Lap of the gods

In recent years, laptops have become the ubiquitous classroom tool, Pete Roythorne talks to ICT professionals about the benefits and the pitfalls

The laptop is now firmly postioned at the centre of today's media-rich learning experience, with many teachers dependent on them. In some schools it has become inconceivable that they should ever have to teach without them. But like any new technology, it has brought with it not only its own benefits, but also its problems.

"Laptops are far more delicate than desktops and prone to battery issues, power supply problems, and screen breakages," says John Thornley, ICT adviser for the Isle of Man. "The most important thing for us is reliability. For this reason, we ensure all our laptops have three-year warranty agreements. This is about as much as laptops can be expected to deliver before becoming unreliable and outdated."

Most laptop users agree that battery life presents one of the biggest headaches. And schools have come up with different ways of tackling this issue. "It's touch and go as to whether most batteries can manage all-day usage, so you need to make sure you have technology for recharging in the classrooms - one obvious solution is trolleys," says Chris Seviour, Hertfordshire Grid for Learning co-ordinator. "If your battery isn't up to the job then your laptop becomes fixed, and surely this defeats the object of having a mobile unit."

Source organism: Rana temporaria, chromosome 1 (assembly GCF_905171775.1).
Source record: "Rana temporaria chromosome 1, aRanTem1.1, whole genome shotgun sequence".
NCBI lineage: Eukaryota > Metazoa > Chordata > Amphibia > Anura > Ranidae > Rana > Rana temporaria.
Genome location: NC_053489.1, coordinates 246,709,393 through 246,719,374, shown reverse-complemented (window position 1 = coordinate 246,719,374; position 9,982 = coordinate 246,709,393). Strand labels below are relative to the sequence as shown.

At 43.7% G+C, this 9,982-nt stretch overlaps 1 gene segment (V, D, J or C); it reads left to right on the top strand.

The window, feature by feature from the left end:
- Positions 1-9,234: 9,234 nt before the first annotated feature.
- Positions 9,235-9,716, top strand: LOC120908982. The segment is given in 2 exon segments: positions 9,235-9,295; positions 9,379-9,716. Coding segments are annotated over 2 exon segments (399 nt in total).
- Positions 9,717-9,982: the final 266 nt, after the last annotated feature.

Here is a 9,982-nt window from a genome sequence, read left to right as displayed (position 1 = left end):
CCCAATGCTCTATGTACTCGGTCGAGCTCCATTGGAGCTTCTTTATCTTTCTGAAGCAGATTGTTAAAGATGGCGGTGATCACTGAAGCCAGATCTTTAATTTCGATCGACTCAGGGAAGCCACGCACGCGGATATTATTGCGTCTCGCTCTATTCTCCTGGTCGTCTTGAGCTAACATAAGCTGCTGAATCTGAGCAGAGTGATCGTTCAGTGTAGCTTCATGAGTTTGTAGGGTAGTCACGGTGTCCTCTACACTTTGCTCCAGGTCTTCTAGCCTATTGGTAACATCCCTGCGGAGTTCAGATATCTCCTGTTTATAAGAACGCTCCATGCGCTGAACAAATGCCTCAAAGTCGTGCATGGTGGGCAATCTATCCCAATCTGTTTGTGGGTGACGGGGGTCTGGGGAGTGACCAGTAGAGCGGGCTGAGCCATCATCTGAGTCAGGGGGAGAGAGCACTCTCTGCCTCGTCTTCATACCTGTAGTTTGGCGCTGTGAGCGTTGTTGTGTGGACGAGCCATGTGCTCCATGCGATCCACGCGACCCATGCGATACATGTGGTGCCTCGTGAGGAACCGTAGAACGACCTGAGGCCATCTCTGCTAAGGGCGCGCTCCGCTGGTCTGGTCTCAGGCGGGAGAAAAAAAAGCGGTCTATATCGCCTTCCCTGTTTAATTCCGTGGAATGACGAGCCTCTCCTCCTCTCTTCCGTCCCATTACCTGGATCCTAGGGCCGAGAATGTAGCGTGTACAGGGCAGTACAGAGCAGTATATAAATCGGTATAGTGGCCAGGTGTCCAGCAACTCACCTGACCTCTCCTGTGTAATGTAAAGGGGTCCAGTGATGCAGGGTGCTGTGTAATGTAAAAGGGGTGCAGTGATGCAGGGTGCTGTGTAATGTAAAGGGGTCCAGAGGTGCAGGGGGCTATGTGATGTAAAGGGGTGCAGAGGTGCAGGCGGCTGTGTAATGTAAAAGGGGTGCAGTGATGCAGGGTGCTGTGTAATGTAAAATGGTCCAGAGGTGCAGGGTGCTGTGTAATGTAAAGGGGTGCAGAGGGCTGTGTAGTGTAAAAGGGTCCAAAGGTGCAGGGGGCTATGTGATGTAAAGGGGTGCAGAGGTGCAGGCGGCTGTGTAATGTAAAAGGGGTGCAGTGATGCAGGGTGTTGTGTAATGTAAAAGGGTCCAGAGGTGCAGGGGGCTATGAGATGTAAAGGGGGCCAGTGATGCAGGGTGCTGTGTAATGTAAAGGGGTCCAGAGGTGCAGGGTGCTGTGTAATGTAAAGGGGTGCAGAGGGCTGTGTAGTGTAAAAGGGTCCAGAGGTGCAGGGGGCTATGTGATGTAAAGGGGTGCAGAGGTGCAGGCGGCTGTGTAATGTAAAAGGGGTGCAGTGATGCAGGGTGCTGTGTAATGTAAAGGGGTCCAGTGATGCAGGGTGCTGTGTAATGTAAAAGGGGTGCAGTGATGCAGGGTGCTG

However, Peter Blow, head of science at Freman College, Buntingford, has a different take on the subject. He believes that as laptops should last longer than batteries it is sensible to assume that they will be used predominantly on mains. "A mains laptop is available all day," he explains.

"Also, take the battery out and the laptop weighs much less. Lots of money is wasted trying to keep batteries charged: the trollies are expensive.